Now, when an issue comes up, whether it’s someone putting the trash outside several days before pickup or something more serious like graffiti, it is addressed quickly.
A traffic calming study also looked at the way people were using some of the streets as thoroughfares in a neighborhood with lots of kids.
Now, the neighborhood has a number of one-way streets. People don’t necessarily love that, said Orth, but it’s serving its purpose.
Orth chairs regular meetings of the neighborhood association, and people attend because they love their neighborhood and want the best for everyone in it, she said.
Different organizations and groups, including Community Housing of Wyandotte County, have worked with the community as well, to help it live up to its potential.
If Susanne Mahoney misses a meeting of one of the walking groups that have formed in the neighborhood, she likes to walk in the park.
She didn’t grow up in Kansas City, Kansas, like her husband did, but this area has adopted her, and she loves how the rich diversity in the neighborhood represents the world in which her girls will be working someday.
Within these few short blocks live representatives of many cultures. The Hispanic population has grown in recent years, and people from other nations have made the neighborhood their home as they settled into Kansas City, Kansas.
The neighborhood is not only racially diverse — it is economically diverse as well.
But there is one thing that hasn’t changed since the days her husband lived on the street the first time: Some of the teachers at now-Resurrection School find it very easy to keep a watchful eye on their students’ activities. They often live right down the street from them.
Susanne works for the Kansas City, Kansas school system and cherishes living in a neighborhood where she runs into her students and their families — current and past — at the grocery store.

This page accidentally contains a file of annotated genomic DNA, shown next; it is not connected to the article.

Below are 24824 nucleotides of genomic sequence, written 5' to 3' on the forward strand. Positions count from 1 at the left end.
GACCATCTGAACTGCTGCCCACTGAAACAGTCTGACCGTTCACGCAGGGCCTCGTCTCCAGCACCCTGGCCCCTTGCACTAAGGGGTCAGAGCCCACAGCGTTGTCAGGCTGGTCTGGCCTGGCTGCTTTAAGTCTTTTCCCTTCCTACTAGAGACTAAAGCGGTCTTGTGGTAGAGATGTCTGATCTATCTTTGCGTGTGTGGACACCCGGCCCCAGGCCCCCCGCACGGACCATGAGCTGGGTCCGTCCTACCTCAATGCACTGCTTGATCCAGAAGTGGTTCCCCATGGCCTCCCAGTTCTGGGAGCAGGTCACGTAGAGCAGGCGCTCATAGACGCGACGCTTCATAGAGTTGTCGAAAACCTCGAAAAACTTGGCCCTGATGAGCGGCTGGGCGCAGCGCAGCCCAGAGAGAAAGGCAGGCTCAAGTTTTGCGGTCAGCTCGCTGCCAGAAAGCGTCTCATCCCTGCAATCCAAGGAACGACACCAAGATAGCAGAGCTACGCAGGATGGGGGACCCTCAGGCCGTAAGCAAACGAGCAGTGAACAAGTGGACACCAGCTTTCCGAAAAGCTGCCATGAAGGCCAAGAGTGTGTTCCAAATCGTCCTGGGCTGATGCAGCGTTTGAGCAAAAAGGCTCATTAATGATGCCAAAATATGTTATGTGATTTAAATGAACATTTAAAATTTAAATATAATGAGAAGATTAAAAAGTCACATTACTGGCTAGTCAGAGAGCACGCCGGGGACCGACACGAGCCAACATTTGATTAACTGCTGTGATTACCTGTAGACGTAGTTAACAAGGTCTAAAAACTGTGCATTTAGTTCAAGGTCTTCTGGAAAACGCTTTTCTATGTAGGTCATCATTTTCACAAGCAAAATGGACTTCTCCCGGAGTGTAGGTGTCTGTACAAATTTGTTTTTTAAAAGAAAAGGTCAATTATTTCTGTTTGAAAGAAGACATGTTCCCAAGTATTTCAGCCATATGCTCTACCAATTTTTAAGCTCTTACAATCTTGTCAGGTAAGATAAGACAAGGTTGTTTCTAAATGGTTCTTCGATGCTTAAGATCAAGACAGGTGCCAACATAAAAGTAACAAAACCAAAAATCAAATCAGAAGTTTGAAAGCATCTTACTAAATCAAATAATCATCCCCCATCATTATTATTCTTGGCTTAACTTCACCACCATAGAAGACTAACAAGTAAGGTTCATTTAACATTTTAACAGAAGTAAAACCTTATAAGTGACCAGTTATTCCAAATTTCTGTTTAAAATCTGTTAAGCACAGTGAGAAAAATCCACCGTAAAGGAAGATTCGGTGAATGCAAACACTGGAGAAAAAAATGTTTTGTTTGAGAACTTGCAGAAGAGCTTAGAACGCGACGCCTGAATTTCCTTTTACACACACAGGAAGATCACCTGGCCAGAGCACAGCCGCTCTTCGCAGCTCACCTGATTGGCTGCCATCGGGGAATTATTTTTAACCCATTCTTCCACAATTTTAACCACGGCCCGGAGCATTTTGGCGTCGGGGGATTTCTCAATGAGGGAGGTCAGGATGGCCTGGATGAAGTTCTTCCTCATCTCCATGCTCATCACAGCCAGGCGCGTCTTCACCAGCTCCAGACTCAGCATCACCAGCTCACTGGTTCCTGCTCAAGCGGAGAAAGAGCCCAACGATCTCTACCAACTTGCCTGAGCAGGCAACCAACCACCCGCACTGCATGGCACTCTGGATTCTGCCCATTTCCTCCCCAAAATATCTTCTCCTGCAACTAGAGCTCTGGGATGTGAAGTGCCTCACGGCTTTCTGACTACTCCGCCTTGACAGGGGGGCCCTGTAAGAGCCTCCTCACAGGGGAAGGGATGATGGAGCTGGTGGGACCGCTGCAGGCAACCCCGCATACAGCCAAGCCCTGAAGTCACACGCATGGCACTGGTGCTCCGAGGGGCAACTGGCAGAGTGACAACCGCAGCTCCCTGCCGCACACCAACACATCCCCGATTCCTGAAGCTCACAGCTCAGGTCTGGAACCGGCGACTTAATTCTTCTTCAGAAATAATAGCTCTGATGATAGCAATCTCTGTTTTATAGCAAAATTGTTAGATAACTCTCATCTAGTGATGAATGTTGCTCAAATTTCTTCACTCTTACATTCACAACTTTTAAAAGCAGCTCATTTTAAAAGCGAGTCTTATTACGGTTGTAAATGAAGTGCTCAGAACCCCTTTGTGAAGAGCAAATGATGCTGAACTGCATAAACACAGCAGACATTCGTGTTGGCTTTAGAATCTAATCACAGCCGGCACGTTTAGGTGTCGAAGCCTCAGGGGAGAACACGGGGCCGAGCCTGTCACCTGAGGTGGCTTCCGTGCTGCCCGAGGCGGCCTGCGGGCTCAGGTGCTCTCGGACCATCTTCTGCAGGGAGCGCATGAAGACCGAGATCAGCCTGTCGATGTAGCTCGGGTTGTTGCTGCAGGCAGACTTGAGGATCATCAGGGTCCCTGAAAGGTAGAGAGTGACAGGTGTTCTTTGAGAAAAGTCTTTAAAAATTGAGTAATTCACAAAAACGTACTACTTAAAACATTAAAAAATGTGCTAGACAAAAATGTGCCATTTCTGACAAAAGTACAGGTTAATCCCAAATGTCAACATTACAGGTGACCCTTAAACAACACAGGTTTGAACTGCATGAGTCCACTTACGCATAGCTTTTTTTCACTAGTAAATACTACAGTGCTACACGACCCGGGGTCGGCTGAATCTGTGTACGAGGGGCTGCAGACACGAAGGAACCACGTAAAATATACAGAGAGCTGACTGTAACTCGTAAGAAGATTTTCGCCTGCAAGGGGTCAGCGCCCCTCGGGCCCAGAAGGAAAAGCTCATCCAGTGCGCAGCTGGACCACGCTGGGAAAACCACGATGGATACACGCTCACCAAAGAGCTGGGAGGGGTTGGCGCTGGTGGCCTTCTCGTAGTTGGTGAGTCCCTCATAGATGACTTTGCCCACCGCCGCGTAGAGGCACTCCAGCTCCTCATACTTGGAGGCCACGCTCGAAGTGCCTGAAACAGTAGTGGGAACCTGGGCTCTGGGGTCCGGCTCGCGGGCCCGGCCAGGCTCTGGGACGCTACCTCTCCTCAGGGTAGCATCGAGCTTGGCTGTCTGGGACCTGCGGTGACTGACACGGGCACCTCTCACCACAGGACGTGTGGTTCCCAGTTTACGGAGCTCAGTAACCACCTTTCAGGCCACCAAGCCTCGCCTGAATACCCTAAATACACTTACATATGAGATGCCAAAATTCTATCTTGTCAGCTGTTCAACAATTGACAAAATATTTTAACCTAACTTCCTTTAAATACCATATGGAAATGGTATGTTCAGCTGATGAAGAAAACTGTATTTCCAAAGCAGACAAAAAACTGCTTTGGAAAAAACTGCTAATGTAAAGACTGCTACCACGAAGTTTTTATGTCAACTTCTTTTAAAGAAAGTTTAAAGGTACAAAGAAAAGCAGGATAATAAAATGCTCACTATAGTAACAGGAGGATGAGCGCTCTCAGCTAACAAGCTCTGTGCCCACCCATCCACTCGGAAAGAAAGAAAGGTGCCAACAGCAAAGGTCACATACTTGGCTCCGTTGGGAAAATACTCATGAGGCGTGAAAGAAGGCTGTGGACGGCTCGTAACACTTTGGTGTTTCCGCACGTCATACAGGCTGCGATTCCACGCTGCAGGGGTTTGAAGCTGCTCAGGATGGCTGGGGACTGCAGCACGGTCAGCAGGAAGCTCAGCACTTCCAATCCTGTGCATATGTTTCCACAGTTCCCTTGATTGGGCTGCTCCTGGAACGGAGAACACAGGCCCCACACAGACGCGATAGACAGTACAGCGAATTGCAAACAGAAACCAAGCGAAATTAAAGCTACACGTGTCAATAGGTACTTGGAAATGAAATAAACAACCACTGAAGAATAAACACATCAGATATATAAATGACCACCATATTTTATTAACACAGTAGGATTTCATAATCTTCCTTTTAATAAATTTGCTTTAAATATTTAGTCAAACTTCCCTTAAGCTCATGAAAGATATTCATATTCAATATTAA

“I just love seeing them,” she said.
Not all education in the neighborhood is formal, however.
Neighbors pass books along to one another, introducing others to interesting reads.
And to make sure the younger set isn’t left out, a freestanding little free library has popped up along 15th Street.
To Susanne, it’s rare to have a neighborhood where people know one another — at least by sight — for many blocks.
Thanksgiving time brings a Christmas lighting contest (complete with a traveling trophy) on 17th Street.
And when the weather is nicer, a barbecue contest brings neighbors together for fellowship and bragging rights (and the right to take home the green apron — an honor that most recently went to the Mahoneys).
The Altar Society organizes home tours every two years, and the Mahoney home has been included before, which has been fun — and educational — for the family.
“People will come through who are older,” said Susanne. “They might have a story about our house.”
Faith at home
Like many of the neighbors, Virginia Buford Gorman delights in stepping outside at night and seeing the steeple at its most beautiful, with its lights shining in the dark.
But the ambiance of the neighborhood is rich with sound as well.
“Those bells mean so much, you know,” said Gorman. “I’ve listened to them all my life. It’s just a part of me.”
Their chimes have provided a soundtrack to the days of many of the neighbors in this tight-knit neighborhood.
They’re just one more sign that, as Virginia often tells her husband George: “It’s just great to be Catholic.”